National and foreign forces deployed to fight terrorism in the Sahel are increasingly harming civilians. Figures from the Armed Conflict Location & Event Data Project (ACLED) indicate that security forces caused more civilian fatalities in Mali and Burkina Faso in 2020 than violent extremist groups or communal violence.
Things aren’t getting any better this year. French Operation Barkhane, Chadian contingents of the G5 Sahel Joint Force and other national and international forces in the region have recently faced serious allegations of human rights violations against locals. These range from rape and sexual assault to deliberate or mistaken killings of civilians during operations.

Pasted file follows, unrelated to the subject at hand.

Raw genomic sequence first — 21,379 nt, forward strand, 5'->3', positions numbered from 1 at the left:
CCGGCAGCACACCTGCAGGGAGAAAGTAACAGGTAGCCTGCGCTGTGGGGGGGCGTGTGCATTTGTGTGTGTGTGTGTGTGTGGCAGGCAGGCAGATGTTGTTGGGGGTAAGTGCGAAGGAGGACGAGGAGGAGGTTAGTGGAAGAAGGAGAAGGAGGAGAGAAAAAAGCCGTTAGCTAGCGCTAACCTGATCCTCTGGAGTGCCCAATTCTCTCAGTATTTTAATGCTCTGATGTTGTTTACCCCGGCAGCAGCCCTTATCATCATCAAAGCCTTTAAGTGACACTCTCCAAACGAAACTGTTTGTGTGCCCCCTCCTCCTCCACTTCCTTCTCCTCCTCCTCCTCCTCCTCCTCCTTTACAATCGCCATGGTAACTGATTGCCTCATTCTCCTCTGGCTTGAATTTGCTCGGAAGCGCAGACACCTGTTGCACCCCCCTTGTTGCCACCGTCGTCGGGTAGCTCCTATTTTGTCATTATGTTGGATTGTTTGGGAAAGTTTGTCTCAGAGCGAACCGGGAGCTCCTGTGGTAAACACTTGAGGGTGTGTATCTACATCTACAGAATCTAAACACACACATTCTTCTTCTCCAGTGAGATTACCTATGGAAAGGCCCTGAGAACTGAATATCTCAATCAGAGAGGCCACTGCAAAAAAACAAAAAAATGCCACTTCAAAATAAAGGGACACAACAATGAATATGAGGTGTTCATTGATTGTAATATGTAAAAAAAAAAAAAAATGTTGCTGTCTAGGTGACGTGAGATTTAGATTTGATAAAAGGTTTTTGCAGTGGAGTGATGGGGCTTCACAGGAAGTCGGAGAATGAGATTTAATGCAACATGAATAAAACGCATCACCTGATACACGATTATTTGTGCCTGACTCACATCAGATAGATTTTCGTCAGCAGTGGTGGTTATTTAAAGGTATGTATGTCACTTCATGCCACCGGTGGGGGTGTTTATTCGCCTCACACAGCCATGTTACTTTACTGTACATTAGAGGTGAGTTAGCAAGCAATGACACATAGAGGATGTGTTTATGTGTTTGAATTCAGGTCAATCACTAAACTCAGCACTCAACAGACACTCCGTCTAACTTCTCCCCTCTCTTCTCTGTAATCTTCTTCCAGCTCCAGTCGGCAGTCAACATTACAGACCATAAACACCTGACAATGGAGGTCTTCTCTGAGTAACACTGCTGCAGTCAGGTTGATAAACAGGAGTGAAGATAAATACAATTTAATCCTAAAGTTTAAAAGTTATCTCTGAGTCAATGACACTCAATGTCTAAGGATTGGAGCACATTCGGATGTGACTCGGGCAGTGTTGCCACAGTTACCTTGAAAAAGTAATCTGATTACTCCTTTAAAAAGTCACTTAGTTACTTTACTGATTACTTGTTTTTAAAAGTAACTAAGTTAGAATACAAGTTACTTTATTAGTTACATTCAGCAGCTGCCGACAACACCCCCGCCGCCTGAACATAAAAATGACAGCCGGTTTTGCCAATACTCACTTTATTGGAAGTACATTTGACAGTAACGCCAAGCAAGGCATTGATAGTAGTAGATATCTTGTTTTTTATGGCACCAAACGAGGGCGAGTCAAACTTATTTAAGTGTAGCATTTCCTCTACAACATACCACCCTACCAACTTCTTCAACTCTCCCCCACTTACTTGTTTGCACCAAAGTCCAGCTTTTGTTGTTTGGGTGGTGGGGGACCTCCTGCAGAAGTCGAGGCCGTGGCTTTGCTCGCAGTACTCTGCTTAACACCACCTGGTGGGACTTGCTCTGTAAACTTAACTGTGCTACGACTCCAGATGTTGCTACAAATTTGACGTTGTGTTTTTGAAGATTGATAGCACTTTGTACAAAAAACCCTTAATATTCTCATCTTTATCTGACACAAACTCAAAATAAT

Violence against civilians in this context breaks international humanitarian law. It also deprives military operations of a key ingredient to their success: the population’s cooperation. Repeated blunders and unaccountable military interventions make it unlikely that civilians will trust or support counter-terrorism operations.
Author(s): Ornella Moderan , Habibou Souley Bako and Paul-Simon Handy
Publisher or Journal: ISS
Year of Publication: 2021